Retiring biomedical scientist donates over £4,000 to local hospital

Category: Charity 4

A senior biomedical scientist, who is retiring from Queen’s Hospital after 40 years’ service,
has donated £4,300 to buy a piece of medical equipment as a parting gift.

Chris Westcott, 60, from Collier Row started working for Barking, Havering and Redbridge
University Hospitals Trust in the pathology department of Oldchurch Hospital in 1976,
before transferring to Queen’s Hospital in 2006 after it was officially opened.

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Chris donated the money to King George and Queen’s Hospitals Charity to purchase the
NanoDrop™ Lite machine which processes rapid and accurate results from just a minute
drop of blood.

“We look for mutations in DNA that cause diseases like cancer,” said Chris. “We have to
extract the DNA from the blood samples we receive and do these tests, but it’s very
sensitive and if the concentration of DNA is too much or not enough, it may give us a false result. The Nanodrop™ Lite will eradicate this by telling us exactly how much DNA is in the original sample.”

Other hospital departments such as Microbiology, who screen blood for HIV and Hepatitis, will also be able to utilise the machine.

“We’ve never had an employee of the Trust make a personal donation of this nature to
the charity before,” said George Wood, Chairman of King George and Queen’s Hospitals Charity. “Chris is leaving behind something that will help his colleagues in their work and benefit our patients. I know he is a very modest man, but Chris is also a role model and he should be very proud of what he’s achieved.”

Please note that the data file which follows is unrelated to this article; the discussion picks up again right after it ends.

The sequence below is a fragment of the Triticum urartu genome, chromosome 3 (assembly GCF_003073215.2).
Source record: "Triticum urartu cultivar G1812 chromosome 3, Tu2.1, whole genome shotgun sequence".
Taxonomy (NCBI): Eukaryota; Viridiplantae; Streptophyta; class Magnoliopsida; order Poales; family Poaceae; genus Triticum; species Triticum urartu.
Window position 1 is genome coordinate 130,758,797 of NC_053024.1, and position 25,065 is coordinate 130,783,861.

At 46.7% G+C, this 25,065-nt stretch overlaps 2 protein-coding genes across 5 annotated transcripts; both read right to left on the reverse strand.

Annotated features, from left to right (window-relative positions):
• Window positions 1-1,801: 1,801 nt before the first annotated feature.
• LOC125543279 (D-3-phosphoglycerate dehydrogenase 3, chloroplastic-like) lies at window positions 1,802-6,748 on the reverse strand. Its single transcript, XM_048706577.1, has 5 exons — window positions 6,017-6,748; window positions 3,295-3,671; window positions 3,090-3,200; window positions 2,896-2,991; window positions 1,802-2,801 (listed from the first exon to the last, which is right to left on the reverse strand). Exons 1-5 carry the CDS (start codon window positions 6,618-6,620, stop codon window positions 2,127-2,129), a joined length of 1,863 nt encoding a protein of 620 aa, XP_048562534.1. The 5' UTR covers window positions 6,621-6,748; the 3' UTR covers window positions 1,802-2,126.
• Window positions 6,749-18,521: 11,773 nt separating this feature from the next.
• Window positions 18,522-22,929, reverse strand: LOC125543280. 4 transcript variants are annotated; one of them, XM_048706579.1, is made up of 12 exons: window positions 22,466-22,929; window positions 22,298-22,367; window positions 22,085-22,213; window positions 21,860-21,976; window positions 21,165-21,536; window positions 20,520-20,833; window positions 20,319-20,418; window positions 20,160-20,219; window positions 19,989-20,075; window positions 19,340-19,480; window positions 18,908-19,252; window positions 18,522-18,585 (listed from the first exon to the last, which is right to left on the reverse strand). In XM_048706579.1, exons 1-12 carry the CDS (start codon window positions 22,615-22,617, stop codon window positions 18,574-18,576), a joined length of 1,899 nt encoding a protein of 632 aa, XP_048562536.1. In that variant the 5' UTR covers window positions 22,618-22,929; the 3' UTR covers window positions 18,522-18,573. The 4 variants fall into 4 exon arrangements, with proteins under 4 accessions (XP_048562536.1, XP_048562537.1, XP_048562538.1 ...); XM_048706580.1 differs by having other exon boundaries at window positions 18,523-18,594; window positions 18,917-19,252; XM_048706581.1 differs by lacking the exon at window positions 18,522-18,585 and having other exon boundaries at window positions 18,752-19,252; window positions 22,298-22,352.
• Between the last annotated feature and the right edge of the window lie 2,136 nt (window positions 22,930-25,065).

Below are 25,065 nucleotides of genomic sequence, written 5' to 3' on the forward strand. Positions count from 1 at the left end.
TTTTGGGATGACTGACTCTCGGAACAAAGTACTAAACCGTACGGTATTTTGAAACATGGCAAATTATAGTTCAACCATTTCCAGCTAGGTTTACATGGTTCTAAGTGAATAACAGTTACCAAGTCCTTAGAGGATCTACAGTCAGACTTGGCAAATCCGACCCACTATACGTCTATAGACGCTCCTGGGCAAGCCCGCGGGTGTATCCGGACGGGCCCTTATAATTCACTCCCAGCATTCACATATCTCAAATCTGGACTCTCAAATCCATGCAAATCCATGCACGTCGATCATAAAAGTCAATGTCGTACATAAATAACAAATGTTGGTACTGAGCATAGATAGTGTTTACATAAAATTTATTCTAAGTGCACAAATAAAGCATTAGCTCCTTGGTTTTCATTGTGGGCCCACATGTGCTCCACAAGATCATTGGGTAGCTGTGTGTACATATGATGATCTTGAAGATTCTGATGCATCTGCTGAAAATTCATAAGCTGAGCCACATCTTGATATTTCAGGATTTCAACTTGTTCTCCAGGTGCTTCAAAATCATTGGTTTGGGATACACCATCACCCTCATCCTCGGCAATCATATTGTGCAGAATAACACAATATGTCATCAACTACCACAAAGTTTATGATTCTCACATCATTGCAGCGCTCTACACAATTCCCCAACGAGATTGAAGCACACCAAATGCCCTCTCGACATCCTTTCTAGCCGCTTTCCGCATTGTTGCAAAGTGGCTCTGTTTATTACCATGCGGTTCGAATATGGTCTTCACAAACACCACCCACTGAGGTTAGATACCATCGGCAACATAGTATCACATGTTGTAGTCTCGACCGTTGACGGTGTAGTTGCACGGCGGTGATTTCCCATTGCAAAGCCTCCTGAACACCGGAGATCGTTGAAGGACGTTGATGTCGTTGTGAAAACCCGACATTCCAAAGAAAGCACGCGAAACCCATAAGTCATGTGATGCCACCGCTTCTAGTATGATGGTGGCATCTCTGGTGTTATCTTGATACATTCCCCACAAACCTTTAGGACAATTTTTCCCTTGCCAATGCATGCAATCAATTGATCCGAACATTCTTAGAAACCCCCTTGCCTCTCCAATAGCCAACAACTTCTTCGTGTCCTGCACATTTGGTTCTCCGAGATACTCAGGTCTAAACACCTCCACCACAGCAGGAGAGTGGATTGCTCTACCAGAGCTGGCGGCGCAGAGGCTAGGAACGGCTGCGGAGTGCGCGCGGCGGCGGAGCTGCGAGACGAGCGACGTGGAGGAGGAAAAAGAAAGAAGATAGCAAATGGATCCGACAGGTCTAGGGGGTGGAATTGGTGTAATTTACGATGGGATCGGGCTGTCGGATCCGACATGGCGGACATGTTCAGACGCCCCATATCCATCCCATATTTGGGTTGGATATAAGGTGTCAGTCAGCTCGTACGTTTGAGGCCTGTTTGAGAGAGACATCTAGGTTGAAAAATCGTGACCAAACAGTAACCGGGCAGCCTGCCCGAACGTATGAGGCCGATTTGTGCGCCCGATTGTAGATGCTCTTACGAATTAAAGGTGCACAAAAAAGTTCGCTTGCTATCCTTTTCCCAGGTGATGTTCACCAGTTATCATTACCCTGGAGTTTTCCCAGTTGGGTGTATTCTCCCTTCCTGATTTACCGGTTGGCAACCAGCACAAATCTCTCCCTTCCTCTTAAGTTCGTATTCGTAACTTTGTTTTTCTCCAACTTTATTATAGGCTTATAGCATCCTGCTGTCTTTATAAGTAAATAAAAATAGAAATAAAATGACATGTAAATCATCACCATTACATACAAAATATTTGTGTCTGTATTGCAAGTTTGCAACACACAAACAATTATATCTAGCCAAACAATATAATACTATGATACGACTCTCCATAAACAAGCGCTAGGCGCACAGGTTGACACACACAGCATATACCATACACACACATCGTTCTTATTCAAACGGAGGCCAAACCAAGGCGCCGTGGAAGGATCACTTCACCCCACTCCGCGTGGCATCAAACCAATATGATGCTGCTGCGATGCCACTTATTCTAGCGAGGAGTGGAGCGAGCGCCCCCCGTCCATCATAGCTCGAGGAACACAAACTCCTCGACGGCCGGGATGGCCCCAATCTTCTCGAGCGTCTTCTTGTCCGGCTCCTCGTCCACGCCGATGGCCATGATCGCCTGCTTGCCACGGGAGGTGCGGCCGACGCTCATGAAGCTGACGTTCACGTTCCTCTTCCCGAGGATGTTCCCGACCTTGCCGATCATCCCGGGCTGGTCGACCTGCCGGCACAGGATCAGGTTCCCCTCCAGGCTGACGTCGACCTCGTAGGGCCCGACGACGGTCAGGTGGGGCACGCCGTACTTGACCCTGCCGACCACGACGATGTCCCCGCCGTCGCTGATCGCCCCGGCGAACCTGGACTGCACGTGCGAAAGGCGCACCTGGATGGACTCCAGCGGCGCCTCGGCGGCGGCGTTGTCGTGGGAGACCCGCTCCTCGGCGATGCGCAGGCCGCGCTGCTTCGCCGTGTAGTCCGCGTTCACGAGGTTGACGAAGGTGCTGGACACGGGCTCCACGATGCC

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Chris says he will be sad to leave and has nothing but praise for his colleagues at the Trust.

“These are the best bunch of colleagues I’ve ever worked with. In all of pathology in all
departments, I’ve never known people with such ambition and drive,” he said. “I’ve seen
so much change over the span of my career. In the 80s, computers were introduced and
that really worried me at first, but, we couldn’t process the workload we receive now without using modern technology. When I started, we were doing 50 blood counts a day
which was considered busy. Today, it’s nearer 2,000 and over. I think I’m definitely ready
for a 40 year break now.”

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